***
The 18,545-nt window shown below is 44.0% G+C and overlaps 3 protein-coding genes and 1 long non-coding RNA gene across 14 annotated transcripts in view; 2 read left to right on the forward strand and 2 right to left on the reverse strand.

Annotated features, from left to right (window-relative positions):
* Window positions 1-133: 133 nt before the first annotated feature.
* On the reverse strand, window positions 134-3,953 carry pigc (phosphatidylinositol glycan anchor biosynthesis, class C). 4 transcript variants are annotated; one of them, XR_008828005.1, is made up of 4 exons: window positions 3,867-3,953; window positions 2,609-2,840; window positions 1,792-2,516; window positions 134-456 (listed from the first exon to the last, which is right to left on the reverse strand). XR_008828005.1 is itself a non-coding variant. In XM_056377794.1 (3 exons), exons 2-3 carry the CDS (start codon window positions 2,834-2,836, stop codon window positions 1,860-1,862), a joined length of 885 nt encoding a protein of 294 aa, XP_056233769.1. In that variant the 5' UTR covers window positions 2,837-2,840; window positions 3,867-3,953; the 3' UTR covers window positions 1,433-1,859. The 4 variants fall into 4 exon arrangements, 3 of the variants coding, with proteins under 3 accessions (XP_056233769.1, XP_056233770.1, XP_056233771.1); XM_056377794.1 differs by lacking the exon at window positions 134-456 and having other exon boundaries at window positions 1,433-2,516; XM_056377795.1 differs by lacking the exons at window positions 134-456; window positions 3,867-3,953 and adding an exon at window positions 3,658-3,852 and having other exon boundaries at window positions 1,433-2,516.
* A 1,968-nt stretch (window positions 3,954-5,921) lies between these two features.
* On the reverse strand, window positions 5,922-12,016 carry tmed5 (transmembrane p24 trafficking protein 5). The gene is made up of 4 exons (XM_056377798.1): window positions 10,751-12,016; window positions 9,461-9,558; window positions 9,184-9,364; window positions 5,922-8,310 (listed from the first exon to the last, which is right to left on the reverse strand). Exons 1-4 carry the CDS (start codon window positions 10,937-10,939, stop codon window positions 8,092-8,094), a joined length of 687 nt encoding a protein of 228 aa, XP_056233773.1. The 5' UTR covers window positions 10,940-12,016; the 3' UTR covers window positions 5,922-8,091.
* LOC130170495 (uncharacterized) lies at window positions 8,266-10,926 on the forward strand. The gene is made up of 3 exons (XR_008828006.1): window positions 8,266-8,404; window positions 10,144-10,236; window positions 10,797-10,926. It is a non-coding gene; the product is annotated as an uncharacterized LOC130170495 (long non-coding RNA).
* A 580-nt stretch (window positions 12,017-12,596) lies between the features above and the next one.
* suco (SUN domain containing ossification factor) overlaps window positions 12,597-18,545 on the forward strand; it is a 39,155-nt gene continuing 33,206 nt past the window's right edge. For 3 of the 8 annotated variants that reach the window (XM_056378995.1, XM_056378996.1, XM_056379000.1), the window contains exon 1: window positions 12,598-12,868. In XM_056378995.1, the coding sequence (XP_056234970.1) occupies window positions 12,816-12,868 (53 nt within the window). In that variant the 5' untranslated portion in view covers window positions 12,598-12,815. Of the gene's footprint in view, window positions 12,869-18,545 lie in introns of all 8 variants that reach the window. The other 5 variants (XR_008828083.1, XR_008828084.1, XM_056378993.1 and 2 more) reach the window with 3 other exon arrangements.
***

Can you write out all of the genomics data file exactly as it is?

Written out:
The 18,545-nt window shown below is 44.0% G+C and overlaps 3 protein-coding genes and 1 long non-coding RNA gene across 14 annotated transcripts in view; 2 read left to right on the forward strand and 2 right to left on the reverse strand.

Annotated features, from left to right (window-relative positions):
* Window positions 1-133: 133 nt before the first annotated feature.
* On the reverse strand, window positions 134-3,953 carry pigc (phosphatidylinositol glycan anchor biosynthesis, class C). 4 transcript variants are annotated; one of them, XR_008828005.1, is made up of 4 exons: window positions 3,867-3,953; window positions 2,609-2,840; window positions 1,792-2,516; window positions 134-456 (listed from the first exon to the last, which is right to left on the reverse strand). XR_008828005.1 is itself a non-coding variant. In XM_056377794.1 (3 exons), exons 2-3 carry the CDS (start codon window positions 2,834-2,836, stop codon window positions 1,860-1,862), a joined length of 885 nt encoding a protein of 294 aa, XP_056233769.1. In that variant the 5' UTR covers window positions 2,837-2,840; window positions 3,867-3,953; the 3' UTR covers window positions 1,433-1,859. The 4 variants fall into 4 exon arrangements, 3 of the variants coding, with proteins under 3 accessions (XP_056233769.1, XP_056233770.1, XP_056233771.1); XM_056377794.1 differs by lacking the exon at window positions 134-456 and having other exon boundaries at window positions 1,433-2,516; XM_056377795.1 differs by lacking the exons at window positions 134-456; window positions 3,867-3,953 and adding an exon at window positions 3,658-3,852 and having other exon boundaries at window positions 1,433-2,516.
* A 1,968-nt stretch (window positions 3,954-5,921) lies between these two features.
* On the reverse strand, window positions 5,922-12,016 carry tmed5 (transmembrane p24 trafficking protein 5). The gene is made up of 4 exons (XM_056377798.1): window positions 10,751-12,016; window positions 9,461-9,558; window positions 9,184-9,364; window positions 5,922-8,310 (listed from the first exon to the last, which is right to left on the reverse strand). Exons 1-4 carry the CDS (start codon window positions 10,937-10,939, stop codon window positions 8,092-8,094), a joined length of 687 nt encoding a protein of 228 aa, XP_056233773.1. The 5' UTR covers window positions 10,940-12,016; the 3' UTR covers window positions 5,922-8,091.
* LOC130170495 (uncharacterized) lies at window positions 8,266-10,926 on the forward strand. The gene is made up of 3 exons (XR_008828006.1): window positions 8,266-8,404; window positions 10,144-10,236; window positions 10,797-10,926. It is a non-coding gene; the product is annotated as an uncharacterized LOC130170495 (long non-coding RNA).
* A 580-nt stretch (window positions 12,017-12,596) lies between the features above and the next one.
* suco (SUN domain containing ossification factor) overlaps window positions 12,597-18,545 on the forward strand; it is a 39,155-nt gene continuing 33,206 nt past the window's right edge. For 3 of the 8 annotated variants that reach the window (XM_056378995.1, XM_056378996.1, XM_056379000.1), the window contains exon 1: window positions 12,598-12,868. In XM_056378995.1, the coding sequence (XP_056234970.1) occupies window positions 12,816-12,868 (53 nt within the window). In that variant the 5' untranslated portion in view covers window positions 12,598-12,815. Of the gene's footprint in view, window positions 12,869-18,545 lie in introns of all 8 variants that reach the window. The other 5 variants (XR_008828083.1, XR_008828084.1, XM_056378993.1 and 2 more) reach the window with 3 other exon arrangements.